The axing of the zero-carbon housing legislation yesterday put an end to a decade of efforts to define a standard for new homes that would support the UK’s drive to reduce emissions from new housing. It was contained in a document from the Treasury, apparently now setting more UK housing policy than DCLG, entitled ‘Fixing the foundations – Creating a more Prosperous Nation’
There is much to welcome in the document, and a lot that seems eminently sensible, I say this to deflect any criticism that I am singling out a single issue to the exclusion of the rest, all 88 pages of it. But it seems to me to be entirely wrong-headed to drop this proposal now, after planning for it for such a long time, and after so much work has been done to prepare for it. I have seen no justification for the decision yet, and I await that justification with interest. The document is about planning to improve the UK’s productivity, so the assumption must be that dropping these proposals will improve productivity in the UK housing industry.
Whether this is really the case or not depends how you measure productivity.
Will removing this requirement mean that more houses get built than would otherwise be the case?
Probably not, as housing starts have more to do with sales values than build costs. The introduction of previous regulatory changes have not had any visible effect on housebuilding numbers as DCLG usually has a fairly relaxed transition period allowing housebuilders to prepare for the new standards over a long period. Housebuilders are also very skilled at passing on the costs of improved performance to their supply chain.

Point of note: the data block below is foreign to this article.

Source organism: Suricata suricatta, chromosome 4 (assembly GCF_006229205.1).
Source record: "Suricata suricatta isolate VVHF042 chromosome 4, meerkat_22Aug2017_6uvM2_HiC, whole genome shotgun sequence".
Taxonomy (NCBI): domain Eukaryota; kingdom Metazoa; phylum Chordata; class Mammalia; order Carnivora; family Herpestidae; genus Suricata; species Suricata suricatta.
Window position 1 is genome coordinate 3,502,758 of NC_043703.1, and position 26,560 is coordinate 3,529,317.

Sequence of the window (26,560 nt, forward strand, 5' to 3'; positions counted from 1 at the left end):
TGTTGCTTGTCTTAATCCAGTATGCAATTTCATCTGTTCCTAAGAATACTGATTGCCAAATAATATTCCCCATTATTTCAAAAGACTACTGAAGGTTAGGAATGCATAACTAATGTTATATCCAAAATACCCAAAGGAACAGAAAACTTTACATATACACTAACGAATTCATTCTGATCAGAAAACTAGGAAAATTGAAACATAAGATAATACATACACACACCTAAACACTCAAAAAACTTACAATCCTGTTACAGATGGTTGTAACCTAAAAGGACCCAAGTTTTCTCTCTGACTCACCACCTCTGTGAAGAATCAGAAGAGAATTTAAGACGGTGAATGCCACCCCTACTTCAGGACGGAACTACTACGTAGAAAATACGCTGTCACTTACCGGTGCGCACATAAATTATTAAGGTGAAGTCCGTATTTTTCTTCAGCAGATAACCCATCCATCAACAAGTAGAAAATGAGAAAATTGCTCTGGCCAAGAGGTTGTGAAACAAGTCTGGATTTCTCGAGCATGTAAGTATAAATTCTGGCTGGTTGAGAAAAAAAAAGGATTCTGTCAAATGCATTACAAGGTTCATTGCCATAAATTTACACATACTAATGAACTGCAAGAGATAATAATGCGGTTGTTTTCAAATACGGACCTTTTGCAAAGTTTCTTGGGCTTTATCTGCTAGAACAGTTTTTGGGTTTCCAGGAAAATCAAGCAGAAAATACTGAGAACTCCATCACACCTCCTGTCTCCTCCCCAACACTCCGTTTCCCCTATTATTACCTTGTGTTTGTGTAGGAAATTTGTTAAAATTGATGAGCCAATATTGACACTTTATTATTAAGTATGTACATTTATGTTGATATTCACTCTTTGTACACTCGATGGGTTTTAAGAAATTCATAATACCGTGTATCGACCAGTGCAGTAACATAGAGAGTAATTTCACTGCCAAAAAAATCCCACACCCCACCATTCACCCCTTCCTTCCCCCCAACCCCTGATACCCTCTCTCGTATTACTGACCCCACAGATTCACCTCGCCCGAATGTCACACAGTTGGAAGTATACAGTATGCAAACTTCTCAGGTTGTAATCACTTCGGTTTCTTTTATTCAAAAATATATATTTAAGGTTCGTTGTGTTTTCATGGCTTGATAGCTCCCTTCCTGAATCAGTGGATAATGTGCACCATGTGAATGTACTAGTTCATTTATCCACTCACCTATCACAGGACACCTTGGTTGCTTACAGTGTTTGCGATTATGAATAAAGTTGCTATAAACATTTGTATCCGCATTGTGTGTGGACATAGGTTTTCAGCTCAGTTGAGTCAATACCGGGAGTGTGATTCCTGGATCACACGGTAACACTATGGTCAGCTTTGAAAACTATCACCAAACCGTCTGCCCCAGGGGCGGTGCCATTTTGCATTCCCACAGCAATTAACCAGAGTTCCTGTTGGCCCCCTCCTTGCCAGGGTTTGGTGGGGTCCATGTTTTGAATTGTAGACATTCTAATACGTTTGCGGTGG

Will more plots receive permission with the legislation removed?
Probably not, as planning authorities will want to see evidence that new homes are sustainably developed and this would have been one way of demonstrating this.
What we will see is that the costs of occupying new homes will stay higher than it would otherwise be, as will the CO2 emissions from them. This could affect up to a million new homes if housing numbers improve towards the 200k per annum mark and this situation lasts for five years 2016-2021. (see graphic)
The additional running costs will be in the region of £200 per annum per household, meaning a spend of £200M on energy by consumers that could be avoided and the additional CO2 will be around 2 tonnes per dwelling, reaching a total of 2 Million tonnes of additional CO2 emissions that could otherwise be avoided.
To meet our CO2 budgets this extra 2Mt of CO2 will need to be abated elsewhere, which will come with a cost, and our energy system will need to be developed to include the additional energy supply needed.
It makes little sense to me that a nation that prides itself on its universities and innovation, and associates both of these with improving productivity, would make this decision. Housing manufacturing in particular is a very innovative and productive industry, and can meet these higher standards already, but needs a willing market to thrive. The companies that will benefit from this are the ones looking backwards, the brick manufacturers, the housebuilders, the landowners. The ones that will suffer are the ones looking forward, the innovative manufacturers, the developers of high quality homes, the purchasers and occupiers of the homes themselves. This change in direction simply retains the status quo and extends the period within which housing can continue to be built using traditional and low productivity methods, and removes any regulatory driver for the industry to improve and innovate.
By 2020 the UK is expected to have introduced legislation to deliver Nearly Zero Energy Buildings (NZEB’s) together with all other EU partners. The proposed 2016 regulations would have been a strong stepping stone to this higher standard and made for an easy transition. The Chancellor appears to be betting on that standard either going away, or being optional for the UK to adopt come 2020.